Nuremberg Laws

Nuremberg Laws
   The death of President Paul von Hindenburg in August 1934 removed the last restraint on Adolf Hitler’s efforts to remove the Jews from German life. While Hindenburg was alive, he insisted that Jewish war veterans be exempted from the increasing civil disabilities that affected Jewish life in Germany. Following Hindenburg’s death, Hitler assumed a new role as both chancellor and president of Germany as a result of the 1934 plebiscite that gave him 88 percent of the vote. Hitler now offered the Jews one of two choices: either leave Germany or, for those who remained, accept the loss of their citizenship and a segregated place in the Third Reich. The problem arising from these objectives was to determine who was a Jew and what constituted membership in the Jewish community. On 15 September 1935, the Nuremberg Laws were decreed at a special session of the Reichstag summoned to Nuremberg during the annual Nazi Party rally in that city.
   The special session produced two laws that became the basis for the exclusion of Jews from German life. The Reich Citizenship Law declared that only Germans or people “of related blood” could be citizens of Germany. As a result of the law, Jews lost their political rights and were relegated to being subjects of the state. The Law for the Protection of German Blood and Honor prohibited marriage and extramarital intercourse between Jews and Germans. Jews were also prohibited from employing German maids under the age of 45. Although the provision was haphazardly enforced until 1938, Jews were also forbidden to raise the German flag.
   A Jew was defined as someone who descended from at least three Jewish grandparents or from two Jewish parents and belonged to the Jewish religious community on 15 September 1935 or joined the community on a subsequent date or was married to a Jewish person on 15 September 1935 or was the offspring of a marriage contracted with a three-quarter or a full Jew after the Law for the Protection of German Blood and Honor had been implemented or was “the offspring of an extramarital relationship with a three-quarter or full Jew and was born out of wedlock after 31 July 1936.” Not defined as a Jew but counted as Mischlinge, or of mixed Jewish blood, was “any person who [was] descended from two Jewish grandparents but who did not adhere to the Jewish religion on 15 September 1935, and who did not join it at any subsequent time and was not married to a Jewish person on the 15 September date, and who did not marry such a person at any subsequent time.” Such persons were designated as Mischlinges of the first degree. Any person descended from one Jewish grandparent was designated as a Mischlinge of the second degree.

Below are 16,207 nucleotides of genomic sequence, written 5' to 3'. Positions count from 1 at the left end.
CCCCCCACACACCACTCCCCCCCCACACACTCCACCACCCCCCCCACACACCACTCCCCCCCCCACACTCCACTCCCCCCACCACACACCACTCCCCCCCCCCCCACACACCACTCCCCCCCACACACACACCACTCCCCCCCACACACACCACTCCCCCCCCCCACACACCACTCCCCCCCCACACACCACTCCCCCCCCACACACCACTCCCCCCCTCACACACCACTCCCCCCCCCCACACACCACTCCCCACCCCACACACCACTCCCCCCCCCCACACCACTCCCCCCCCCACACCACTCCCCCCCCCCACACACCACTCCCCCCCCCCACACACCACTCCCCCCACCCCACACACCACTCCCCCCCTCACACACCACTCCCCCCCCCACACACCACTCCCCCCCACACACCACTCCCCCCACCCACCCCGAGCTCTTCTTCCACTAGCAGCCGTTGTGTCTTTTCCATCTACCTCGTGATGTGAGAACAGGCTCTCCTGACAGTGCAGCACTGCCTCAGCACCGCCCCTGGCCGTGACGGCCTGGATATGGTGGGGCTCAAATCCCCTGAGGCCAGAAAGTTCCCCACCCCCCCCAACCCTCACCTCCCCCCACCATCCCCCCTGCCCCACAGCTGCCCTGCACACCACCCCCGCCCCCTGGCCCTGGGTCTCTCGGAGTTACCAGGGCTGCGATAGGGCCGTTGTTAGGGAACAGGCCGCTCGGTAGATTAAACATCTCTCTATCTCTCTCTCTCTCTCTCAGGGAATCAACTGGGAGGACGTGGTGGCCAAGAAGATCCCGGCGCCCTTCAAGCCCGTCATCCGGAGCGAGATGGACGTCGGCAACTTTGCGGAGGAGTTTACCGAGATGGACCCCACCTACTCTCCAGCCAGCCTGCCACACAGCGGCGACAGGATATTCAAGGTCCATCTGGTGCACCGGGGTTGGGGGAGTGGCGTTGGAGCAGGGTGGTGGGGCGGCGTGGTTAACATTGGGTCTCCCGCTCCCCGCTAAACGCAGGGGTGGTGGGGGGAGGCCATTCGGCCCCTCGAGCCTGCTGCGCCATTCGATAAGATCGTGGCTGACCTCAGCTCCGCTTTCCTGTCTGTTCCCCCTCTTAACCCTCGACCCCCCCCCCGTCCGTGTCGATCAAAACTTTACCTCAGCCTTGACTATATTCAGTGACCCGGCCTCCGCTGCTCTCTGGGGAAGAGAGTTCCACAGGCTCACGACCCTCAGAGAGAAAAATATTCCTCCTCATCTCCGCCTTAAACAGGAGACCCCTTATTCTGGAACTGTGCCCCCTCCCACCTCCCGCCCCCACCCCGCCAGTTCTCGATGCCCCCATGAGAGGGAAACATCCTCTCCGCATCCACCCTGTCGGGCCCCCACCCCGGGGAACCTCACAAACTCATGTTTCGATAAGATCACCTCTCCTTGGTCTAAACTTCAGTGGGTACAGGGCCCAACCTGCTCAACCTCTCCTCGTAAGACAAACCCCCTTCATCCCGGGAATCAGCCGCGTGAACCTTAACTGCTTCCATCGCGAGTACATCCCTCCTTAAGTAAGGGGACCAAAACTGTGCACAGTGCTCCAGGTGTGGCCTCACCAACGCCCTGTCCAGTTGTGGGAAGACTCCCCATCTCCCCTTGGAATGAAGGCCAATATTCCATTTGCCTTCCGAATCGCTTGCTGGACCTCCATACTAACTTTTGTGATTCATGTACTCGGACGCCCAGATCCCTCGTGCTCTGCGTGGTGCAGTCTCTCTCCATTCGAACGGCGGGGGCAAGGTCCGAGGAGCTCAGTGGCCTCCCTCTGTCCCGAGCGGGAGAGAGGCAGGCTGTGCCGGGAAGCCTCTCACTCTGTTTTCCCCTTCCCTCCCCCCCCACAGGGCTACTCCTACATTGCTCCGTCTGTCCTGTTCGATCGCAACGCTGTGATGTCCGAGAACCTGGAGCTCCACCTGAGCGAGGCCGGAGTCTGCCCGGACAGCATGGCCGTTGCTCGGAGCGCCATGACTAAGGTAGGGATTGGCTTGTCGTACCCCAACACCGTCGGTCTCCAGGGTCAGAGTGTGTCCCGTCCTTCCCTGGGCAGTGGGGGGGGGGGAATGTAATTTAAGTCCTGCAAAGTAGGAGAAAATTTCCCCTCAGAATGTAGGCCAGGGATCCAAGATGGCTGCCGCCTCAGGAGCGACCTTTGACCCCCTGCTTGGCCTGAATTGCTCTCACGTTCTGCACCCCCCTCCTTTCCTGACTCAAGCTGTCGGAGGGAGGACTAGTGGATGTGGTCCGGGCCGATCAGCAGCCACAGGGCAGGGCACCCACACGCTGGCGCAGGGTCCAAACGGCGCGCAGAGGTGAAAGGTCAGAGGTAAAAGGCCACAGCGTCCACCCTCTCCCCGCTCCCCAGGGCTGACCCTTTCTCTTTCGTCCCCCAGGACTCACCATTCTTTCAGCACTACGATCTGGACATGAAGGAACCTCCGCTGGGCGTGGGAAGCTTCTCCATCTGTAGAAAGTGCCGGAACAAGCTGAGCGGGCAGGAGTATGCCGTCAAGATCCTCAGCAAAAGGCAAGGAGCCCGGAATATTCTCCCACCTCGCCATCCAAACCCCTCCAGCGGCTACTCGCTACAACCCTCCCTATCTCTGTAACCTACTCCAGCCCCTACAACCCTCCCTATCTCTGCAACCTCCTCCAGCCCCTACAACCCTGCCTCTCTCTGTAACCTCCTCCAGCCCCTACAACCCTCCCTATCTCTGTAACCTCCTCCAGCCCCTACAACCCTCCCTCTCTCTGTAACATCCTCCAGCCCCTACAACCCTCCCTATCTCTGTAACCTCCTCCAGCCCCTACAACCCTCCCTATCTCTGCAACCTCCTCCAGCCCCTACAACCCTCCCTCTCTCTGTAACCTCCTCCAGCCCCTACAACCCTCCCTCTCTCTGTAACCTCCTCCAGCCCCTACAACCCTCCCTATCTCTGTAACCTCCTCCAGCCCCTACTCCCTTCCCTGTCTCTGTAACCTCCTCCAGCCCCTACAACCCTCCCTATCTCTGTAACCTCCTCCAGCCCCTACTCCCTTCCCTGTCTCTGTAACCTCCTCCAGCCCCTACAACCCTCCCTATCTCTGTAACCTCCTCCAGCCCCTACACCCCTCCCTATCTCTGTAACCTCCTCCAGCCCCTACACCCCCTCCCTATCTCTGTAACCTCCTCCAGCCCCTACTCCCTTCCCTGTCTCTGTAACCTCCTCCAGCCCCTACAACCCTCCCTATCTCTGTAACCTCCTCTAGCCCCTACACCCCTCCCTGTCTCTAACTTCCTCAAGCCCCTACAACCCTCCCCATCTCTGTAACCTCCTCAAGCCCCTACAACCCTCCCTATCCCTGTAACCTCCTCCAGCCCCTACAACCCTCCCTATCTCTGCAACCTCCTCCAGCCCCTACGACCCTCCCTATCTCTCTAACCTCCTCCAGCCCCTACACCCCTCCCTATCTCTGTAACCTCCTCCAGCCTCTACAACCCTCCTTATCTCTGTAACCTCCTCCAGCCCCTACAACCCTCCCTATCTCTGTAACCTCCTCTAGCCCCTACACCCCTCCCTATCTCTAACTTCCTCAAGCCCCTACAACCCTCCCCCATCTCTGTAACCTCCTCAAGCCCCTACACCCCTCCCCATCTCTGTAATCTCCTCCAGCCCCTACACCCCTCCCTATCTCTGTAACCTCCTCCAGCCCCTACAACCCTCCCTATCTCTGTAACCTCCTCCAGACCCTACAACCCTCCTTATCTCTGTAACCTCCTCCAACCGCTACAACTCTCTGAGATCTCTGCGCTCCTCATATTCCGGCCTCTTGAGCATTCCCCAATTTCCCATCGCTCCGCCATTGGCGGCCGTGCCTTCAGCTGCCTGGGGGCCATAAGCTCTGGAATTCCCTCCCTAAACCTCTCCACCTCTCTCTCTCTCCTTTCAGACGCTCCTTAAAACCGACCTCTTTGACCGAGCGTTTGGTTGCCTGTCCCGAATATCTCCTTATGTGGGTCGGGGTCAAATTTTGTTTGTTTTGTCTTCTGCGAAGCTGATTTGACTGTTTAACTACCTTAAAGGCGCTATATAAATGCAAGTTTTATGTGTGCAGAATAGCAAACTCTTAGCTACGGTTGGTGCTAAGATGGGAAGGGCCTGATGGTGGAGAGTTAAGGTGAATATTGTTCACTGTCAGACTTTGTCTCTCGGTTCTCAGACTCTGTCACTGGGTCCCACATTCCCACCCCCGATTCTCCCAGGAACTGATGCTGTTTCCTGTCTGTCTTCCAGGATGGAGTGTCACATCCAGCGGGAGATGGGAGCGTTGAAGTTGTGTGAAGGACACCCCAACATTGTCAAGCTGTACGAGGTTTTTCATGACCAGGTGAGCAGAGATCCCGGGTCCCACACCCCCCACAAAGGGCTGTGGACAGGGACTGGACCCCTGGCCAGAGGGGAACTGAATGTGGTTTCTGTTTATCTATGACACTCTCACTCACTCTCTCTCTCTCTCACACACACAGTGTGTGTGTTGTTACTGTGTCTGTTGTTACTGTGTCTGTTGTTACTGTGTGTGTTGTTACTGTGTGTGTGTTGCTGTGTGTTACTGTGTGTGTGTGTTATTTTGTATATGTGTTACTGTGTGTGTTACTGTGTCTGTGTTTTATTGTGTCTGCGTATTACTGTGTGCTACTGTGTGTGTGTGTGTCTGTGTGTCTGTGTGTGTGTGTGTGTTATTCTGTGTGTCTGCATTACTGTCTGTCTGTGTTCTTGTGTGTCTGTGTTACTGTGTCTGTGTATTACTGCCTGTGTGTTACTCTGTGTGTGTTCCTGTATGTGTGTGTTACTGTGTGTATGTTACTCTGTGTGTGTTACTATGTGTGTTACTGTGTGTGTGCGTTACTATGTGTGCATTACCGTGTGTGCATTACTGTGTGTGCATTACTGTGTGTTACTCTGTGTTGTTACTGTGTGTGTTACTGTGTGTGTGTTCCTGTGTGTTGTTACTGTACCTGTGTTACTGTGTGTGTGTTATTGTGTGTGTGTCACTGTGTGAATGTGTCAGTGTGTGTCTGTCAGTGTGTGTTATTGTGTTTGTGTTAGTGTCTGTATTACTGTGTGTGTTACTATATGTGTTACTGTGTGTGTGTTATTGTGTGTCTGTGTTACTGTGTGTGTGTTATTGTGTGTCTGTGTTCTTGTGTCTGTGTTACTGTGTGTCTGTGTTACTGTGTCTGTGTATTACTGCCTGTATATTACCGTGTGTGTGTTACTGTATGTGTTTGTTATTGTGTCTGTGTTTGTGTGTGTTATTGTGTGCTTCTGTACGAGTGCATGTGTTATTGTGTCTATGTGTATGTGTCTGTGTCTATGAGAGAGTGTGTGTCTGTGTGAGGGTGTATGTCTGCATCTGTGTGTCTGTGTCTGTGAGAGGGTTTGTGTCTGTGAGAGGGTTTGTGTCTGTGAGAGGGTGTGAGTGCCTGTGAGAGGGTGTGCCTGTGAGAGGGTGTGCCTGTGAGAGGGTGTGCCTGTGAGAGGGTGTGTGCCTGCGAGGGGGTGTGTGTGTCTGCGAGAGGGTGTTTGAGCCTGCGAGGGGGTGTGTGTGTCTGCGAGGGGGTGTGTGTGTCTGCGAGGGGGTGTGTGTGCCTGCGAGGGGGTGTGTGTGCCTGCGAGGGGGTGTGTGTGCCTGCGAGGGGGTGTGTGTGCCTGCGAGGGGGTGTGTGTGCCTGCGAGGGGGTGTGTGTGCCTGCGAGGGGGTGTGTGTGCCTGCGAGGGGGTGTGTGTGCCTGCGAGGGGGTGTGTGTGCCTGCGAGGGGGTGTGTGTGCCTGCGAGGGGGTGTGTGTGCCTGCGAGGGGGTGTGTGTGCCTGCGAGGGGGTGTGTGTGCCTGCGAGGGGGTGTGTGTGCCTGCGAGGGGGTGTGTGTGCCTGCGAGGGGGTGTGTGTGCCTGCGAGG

The Nuremberg Laws had the effect of dividing non-Aryans into categories, Jews and Mischlinges, with the latter excluded from the civil service and the Nazi Party, and restricted to the rank of common soldier. Mischlinges were also prohibited from marrying Germans without official permission.
   See also Ideology.

Historical dictionary of the Holocaust. . 2014.

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